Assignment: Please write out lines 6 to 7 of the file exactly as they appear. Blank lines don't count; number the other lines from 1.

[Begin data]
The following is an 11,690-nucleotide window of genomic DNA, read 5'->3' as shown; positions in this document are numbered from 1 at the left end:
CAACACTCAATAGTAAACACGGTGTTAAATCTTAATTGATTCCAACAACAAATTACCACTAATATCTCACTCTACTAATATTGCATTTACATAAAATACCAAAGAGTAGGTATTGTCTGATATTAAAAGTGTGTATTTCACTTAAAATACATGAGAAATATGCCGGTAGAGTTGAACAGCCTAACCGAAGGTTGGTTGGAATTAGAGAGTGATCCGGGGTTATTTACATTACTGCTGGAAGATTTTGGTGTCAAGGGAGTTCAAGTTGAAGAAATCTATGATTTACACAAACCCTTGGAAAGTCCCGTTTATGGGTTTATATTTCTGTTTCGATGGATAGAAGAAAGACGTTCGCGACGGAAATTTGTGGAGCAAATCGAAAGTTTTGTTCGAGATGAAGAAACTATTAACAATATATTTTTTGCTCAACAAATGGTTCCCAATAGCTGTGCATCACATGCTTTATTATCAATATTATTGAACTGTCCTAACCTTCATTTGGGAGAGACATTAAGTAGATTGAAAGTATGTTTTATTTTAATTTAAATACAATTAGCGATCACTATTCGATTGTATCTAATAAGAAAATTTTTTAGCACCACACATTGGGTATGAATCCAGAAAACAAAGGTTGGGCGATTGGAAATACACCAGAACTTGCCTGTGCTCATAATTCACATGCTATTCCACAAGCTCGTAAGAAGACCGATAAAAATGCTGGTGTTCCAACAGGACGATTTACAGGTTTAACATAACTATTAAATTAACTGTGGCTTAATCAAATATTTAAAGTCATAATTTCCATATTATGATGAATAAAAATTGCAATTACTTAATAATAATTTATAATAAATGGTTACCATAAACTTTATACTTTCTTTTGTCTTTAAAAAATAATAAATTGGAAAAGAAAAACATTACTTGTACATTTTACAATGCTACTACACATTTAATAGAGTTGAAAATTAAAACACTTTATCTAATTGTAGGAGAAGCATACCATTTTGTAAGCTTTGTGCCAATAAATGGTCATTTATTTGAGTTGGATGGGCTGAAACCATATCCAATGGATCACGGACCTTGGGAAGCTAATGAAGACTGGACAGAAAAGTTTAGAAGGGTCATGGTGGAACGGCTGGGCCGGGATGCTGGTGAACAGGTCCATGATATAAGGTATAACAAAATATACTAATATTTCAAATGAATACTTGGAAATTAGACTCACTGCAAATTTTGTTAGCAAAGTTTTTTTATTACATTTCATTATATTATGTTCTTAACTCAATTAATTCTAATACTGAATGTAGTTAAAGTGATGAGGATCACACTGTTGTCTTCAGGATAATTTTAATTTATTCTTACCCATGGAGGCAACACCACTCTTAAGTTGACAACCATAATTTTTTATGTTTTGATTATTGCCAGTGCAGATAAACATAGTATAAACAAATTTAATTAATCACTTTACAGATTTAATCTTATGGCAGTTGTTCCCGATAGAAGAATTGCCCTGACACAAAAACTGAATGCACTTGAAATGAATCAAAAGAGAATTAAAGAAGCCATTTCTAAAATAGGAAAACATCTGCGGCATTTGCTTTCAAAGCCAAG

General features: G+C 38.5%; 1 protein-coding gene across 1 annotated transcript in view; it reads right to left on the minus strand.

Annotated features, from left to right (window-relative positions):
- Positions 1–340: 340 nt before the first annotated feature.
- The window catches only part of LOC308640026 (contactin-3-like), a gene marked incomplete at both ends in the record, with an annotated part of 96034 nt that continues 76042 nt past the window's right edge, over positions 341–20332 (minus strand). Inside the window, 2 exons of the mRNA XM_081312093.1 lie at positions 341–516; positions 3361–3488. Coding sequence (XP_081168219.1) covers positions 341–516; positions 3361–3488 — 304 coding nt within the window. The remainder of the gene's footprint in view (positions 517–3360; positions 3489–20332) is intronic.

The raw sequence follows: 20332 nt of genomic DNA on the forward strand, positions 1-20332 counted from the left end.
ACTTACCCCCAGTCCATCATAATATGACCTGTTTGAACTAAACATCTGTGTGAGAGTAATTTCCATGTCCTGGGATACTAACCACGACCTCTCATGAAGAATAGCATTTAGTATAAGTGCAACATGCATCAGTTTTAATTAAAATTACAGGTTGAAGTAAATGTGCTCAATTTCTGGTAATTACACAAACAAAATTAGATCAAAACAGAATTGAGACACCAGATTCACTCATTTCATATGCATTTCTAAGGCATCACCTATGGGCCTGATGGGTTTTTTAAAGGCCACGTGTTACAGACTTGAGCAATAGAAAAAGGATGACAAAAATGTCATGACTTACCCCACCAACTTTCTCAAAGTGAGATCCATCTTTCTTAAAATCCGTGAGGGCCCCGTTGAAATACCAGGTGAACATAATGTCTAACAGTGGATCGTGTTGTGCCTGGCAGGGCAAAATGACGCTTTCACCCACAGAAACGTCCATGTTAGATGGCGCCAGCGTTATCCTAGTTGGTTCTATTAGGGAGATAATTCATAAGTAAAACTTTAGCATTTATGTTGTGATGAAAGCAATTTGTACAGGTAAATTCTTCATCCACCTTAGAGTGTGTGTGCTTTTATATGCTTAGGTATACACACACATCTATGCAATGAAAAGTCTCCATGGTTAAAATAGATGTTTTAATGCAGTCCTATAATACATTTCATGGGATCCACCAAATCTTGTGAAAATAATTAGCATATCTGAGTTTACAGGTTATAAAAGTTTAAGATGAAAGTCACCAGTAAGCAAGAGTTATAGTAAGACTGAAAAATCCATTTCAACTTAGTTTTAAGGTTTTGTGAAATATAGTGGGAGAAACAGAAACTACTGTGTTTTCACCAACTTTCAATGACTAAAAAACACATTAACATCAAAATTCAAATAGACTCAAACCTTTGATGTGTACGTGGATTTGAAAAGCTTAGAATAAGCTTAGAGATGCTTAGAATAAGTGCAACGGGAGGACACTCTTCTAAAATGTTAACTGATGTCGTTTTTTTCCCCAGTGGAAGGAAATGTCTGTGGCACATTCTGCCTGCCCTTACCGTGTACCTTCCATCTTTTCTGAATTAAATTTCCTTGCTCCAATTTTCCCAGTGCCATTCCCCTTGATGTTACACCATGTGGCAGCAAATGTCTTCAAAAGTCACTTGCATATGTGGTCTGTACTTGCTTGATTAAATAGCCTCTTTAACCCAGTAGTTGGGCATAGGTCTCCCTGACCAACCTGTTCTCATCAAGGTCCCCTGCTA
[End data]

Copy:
- The window catches only part of LOC308640026 (contactin-3-like), a gene marked incomplete at both ends in the record, with an annotated part of 96034 nt that continues 76042 nt past the window's right edge, over positions 341–20332 (minus strand). Inside the window, 2 exons of the mRNA XM_081312093.1 lie at positions 341–516; positions 3361–3488. Coding sequence (XP_081168219.1) covers positions 341–516; positions 3361–3488 — 304 coding nt within the window. The remainder of the gene's footprint in view (positions 517–3360; positions 3489–20332) is intronic.

The raw sequence follows: 20332 nt of genomic DNA on the forward strand, positions 1-20332 counted from the left end.